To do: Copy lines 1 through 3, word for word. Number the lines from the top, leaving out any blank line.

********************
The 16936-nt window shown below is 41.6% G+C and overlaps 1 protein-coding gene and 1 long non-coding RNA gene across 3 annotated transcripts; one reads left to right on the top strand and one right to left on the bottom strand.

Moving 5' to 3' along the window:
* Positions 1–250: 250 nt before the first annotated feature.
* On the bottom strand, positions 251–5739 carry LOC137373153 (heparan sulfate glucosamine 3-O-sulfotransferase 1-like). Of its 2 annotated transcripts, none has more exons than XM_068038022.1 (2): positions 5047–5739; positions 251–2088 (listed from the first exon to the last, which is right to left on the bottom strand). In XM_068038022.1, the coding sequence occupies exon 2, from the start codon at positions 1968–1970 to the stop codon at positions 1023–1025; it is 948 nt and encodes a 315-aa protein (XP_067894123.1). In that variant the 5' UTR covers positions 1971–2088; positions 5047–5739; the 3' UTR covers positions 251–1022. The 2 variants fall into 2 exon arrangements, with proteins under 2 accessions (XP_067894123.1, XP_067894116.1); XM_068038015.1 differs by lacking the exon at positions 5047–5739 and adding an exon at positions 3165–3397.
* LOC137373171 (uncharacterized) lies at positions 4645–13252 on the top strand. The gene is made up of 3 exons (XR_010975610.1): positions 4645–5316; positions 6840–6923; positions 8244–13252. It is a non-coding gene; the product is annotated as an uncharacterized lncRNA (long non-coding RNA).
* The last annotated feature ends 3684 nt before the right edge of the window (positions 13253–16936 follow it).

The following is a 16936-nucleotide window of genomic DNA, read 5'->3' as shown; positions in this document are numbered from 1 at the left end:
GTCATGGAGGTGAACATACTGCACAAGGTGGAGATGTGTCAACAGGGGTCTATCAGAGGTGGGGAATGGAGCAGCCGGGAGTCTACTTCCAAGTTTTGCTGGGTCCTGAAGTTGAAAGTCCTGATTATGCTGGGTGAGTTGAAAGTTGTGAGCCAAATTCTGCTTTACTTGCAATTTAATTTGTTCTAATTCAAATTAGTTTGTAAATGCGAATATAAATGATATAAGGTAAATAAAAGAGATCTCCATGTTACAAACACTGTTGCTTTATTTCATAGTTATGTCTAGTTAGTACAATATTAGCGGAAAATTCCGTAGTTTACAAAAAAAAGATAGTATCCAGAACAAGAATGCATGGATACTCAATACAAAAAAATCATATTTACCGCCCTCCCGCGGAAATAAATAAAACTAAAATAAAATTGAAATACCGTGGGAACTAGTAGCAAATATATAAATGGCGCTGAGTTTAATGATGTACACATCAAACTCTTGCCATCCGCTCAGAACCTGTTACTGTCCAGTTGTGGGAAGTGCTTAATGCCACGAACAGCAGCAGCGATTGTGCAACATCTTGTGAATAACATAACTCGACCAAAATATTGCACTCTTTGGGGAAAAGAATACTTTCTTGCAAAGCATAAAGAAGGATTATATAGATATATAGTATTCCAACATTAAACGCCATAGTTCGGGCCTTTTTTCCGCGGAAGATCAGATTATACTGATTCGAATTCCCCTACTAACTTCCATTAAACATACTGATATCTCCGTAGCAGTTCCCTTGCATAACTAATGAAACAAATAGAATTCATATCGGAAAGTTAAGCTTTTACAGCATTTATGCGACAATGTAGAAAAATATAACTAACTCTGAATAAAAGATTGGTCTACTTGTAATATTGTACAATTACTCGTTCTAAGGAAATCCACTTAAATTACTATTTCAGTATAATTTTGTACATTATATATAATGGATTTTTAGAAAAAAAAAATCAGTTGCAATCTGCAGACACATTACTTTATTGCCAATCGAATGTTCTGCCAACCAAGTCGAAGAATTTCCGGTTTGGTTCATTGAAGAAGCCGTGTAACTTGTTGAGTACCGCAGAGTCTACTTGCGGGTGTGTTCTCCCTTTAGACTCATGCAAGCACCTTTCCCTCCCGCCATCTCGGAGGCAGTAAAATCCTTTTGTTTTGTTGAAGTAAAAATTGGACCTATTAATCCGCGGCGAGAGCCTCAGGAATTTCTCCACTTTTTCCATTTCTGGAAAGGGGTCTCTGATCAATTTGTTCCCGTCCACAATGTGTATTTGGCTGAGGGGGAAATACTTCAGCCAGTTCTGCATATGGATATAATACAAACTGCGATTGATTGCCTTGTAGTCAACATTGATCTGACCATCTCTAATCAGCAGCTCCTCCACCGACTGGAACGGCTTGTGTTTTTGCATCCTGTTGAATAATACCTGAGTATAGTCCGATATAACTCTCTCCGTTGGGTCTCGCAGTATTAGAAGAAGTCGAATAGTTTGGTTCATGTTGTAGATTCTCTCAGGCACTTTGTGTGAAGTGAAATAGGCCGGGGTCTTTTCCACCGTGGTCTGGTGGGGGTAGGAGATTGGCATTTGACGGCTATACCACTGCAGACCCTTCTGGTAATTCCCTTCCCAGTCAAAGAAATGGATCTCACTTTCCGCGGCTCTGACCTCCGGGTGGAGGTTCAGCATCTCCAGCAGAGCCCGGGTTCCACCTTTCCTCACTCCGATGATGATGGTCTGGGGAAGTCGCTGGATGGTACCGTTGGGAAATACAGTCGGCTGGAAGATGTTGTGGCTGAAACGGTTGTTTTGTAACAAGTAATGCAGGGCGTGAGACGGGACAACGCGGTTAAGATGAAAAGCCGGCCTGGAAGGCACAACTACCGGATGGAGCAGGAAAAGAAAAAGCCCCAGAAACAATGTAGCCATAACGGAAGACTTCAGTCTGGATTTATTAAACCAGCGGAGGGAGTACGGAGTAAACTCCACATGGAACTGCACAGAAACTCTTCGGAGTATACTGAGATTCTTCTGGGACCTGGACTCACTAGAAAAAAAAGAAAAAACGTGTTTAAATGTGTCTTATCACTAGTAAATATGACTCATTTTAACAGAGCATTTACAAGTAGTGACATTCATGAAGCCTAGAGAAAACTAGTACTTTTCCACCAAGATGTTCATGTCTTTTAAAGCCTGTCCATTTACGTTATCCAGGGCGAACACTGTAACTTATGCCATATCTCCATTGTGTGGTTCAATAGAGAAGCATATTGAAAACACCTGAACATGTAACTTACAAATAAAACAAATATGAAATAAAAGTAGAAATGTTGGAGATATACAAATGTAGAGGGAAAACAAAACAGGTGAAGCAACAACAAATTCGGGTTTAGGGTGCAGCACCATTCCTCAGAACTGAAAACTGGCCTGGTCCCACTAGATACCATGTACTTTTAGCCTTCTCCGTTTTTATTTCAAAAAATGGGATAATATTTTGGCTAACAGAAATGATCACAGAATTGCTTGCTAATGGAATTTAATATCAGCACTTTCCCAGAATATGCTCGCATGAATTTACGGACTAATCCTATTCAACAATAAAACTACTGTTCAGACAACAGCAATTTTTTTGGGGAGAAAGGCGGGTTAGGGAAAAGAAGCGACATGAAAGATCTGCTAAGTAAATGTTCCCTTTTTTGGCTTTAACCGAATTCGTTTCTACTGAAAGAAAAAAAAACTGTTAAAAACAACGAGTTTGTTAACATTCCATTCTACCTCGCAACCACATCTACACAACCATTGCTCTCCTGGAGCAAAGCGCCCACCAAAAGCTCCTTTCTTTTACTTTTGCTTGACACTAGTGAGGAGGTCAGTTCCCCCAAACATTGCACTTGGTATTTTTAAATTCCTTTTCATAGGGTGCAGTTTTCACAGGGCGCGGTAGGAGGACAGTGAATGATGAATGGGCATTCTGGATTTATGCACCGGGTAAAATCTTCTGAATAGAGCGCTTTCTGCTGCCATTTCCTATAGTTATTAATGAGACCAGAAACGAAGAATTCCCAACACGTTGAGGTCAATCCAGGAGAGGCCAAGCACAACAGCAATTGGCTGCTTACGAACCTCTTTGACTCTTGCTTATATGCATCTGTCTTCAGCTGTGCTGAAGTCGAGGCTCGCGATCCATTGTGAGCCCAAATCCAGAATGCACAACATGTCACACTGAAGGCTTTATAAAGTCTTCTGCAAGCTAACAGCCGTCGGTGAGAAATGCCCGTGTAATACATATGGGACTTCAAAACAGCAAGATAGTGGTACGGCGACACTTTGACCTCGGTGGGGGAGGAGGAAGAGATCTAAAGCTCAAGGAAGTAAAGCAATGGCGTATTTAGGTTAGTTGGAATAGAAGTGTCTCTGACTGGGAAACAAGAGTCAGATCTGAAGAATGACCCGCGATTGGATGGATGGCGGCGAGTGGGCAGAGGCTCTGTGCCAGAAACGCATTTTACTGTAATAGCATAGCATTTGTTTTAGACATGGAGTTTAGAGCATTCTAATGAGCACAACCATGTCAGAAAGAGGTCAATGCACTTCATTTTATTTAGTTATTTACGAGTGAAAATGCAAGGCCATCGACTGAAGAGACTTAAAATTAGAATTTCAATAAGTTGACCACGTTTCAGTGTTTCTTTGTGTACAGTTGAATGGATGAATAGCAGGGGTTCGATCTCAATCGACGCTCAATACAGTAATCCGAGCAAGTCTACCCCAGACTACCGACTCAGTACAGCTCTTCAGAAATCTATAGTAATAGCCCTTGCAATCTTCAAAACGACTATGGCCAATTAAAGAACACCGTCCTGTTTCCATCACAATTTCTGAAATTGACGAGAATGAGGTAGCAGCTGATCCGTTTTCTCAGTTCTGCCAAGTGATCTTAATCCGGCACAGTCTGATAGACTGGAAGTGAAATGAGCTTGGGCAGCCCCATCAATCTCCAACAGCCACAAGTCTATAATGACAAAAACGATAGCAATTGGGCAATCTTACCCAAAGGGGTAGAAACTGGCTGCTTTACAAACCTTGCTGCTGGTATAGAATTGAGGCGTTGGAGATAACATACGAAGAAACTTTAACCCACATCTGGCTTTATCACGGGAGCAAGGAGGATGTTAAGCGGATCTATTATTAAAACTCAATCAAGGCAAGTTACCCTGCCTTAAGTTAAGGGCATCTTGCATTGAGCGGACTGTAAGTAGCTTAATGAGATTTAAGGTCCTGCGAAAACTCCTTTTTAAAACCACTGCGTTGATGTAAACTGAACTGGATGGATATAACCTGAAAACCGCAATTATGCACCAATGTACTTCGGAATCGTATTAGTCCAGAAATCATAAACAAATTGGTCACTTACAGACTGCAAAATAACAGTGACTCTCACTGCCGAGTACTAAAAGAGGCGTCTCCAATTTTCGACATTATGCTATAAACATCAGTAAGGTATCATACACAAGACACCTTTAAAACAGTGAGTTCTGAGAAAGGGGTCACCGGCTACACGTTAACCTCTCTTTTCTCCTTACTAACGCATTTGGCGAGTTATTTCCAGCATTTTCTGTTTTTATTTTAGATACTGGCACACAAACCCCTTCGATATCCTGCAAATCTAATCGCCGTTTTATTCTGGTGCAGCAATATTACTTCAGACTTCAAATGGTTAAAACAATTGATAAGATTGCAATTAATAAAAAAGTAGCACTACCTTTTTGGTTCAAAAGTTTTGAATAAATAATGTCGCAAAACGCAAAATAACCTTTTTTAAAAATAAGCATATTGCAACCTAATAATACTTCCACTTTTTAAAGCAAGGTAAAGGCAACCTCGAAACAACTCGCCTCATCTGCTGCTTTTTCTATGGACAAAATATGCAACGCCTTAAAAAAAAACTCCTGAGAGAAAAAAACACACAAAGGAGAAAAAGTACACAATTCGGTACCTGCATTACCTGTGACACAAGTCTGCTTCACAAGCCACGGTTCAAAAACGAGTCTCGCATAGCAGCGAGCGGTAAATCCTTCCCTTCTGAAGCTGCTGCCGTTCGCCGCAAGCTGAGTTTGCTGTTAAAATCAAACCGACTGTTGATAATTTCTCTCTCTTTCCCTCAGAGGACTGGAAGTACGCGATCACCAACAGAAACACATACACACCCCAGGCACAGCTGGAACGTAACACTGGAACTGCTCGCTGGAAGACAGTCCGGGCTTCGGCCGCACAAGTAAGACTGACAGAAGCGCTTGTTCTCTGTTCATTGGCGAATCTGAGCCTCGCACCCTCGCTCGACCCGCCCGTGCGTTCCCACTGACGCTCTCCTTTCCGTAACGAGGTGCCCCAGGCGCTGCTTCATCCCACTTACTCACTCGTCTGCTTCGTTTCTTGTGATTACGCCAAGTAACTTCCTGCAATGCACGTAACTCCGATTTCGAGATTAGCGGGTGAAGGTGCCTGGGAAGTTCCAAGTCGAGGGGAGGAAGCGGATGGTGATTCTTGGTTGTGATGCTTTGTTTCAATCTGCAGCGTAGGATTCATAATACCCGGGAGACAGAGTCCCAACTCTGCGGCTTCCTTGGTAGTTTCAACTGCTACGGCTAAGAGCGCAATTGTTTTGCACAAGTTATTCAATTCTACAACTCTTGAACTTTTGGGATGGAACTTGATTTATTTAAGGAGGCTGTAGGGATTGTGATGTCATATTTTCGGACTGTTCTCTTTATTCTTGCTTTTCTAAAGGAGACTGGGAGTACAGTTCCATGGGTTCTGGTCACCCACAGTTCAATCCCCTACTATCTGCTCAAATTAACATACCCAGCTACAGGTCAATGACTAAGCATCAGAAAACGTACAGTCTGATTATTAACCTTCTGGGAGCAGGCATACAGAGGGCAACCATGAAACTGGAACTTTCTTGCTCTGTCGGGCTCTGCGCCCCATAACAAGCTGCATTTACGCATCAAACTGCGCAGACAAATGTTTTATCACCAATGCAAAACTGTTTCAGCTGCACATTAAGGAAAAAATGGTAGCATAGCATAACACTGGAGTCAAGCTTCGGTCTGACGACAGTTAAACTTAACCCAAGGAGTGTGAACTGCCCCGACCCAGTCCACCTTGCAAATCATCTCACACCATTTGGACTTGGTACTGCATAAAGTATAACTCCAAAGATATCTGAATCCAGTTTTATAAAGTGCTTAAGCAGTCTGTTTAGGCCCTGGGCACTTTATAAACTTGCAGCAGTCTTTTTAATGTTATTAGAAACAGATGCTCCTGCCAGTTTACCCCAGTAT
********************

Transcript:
The 16936-nt window shown below is 41.6% G+C and overlaps 1 protein-coding gene and 1 long non-coding RNA gene across 3 annotated transcripts; one reads left to right on the top strand and one right to left on the bottom strand.

Moving 5' to 3' along the window:
* Positions 1–250: 250 nt before the first annotated feature.